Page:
Plug the appropriate cable into the Chat port on the right side of the headset, connect it to the Xbox controller, and you'll be able to voice chat. The headset still gets its sound wireless from the receiver, so that chat cable will be the only one tethering you to a device. It's not as convenient as an entirely wireless setup, but Microsoft has only allowed Turtle Beach the honor of producing fully wireless Xbox headsets so far.
Check out the Turtle Beach 800X for a fully wireless solution, but be sure to read our review to learn more about its ups and downs first.
Other than comfort (which the X800 nails), the two most important factors in a headset are the quality of the system sound and microphone. In my experience, the X800's sound has been flawless. In the regular stereo mode, the sound is quite rich.
Turn on the Dolby Virtual 7.1 surround sound and you'll get an even greater soundstage. The surround effect convincingly makes rear speaker-oriented sounds appear to come from behind you, which can be helpful in many games such as shooters.
Other sound options include an equalizer and the Livemix feature. Livemix lets you adjust the balance of system audio and chat audio. You can usually do that with the console menus, but it's nice to have the option at a hardware level.
The 800's microphone is not bad, but it doesn't quite measure up to the headphones. Compared to several other headsets I've used, the actual mic sound quality excels. Volume is where the microphone falls short. It's simply a bit too quiet, with no built-in way to boost. You can position the mic closer to your mouth, but you'll pick up more breathing sounds that way. People can still hear me when I use the 800, but they sometimes complain I'm too quiet.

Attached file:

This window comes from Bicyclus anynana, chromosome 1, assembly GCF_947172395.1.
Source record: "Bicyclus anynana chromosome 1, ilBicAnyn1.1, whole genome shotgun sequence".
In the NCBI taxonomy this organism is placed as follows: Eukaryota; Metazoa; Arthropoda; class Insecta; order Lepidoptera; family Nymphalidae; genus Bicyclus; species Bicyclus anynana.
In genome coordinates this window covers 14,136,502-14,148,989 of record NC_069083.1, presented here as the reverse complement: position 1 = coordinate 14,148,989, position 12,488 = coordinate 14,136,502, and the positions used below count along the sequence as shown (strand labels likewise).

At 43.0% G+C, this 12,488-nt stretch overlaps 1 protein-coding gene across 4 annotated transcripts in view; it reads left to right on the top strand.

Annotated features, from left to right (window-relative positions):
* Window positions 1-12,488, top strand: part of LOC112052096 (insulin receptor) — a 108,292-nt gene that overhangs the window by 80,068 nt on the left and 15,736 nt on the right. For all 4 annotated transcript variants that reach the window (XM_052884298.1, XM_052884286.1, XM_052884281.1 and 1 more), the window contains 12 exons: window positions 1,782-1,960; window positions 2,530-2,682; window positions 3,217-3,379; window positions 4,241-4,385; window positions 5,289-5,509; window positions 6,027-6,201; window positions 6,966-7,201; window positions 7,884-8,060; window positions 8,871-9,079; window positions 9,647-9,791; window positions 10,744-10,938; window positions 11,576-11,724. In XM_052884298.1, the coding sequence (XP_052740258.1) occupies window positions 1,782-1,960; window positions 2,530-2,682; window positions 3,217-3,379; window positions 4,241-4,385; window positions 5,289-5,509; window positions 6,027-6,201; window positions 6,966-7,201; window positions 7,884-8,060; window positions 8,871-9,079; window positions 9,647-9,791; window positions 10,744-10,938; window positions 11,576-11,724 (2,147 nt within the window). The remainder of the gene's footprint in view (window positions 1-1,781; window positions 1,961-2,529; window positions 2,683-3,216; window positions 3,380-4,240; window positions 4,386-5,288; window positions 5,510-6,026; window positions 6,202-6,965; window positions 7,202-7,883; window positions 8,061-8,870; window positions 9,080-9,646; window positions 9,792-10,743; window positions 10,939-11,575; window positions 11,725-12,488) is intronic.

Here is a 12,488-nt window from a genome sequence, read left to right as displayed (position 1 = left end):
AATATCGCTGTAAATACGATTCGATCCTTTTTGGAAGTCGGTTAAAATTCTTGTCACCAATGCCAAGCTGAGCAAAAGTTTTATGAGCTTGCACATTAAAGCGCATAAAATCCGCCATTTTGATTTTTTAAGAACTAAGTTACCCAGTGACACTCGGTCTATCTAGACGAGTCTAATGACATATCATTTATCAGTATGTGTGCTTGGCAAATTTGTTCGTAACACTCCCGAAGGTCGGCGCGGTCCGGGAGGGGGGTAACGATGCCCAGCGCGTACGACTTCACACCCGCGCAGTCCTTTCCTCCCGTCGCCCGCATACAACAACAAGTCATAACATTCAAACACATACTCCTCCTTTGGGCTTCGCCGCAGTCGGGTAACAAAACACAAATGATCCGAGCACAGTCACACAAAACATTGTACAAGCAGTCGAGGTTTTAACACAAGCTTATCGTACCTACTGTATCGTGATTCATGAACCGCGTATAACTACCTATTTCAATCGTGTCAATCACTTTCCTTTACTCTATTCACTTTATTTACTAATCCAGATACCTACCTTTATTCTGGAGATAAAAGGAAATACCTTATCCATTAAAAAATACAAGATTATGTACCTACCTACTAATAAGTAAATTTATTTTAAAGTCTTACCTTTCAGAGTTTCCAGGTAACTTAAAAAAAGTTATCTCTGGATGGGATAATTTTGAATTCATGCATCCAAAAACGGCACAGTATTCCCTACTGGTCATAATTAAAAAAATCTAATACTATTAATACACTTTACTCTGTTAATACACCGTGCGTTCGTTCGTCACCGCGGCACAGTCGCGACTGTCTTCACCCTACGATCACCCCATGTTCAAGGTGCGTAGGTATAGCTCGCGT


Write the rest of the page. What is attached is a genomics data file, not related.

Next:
Wireless headsets don't come cheap, and the Siberia 800's audio receiver adds even more to the price. It retails for $300 – quite a lot to spend for a headset. But you get a lot of bang for all those bucks. Wireless comfort, excellent sound and optional surround sound, and a versatile receiver that can connect to both a PC and console simultaneously. Switching back and forth between my PC and Xbox One without swapping cables is quite convenient.
The only room for improvement in the Siberia 800 would be boosting the mic volume and adding more optical inputs on the receiver. Some of us own multiple consoles, after all. But if you're looking for a wireless headset and want better sound quality than the average Turtle Beach headset delivers, the Siberia 800 won't let you down.
Note that the Siberia 800 comes in two variations: the 800 and X800. The X800 includes an Xbox One stereo headset adapter but is otherwise identical to the 800. You'll have a hard time finding the X800 in stores, so I suggest grabbing the 800 instead. If you need a stereo headset adapter, the Chatpad provides that functionality and a keyboard to boot.
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Paul Acevedo is the Games Editor at Windows Central. A lifelong gamer, he has written about videogames for over 15 years and reviewed over 350 games for our site. Follow him on Twitter @PaulRAcevedo. Don’t hate. Appreciate!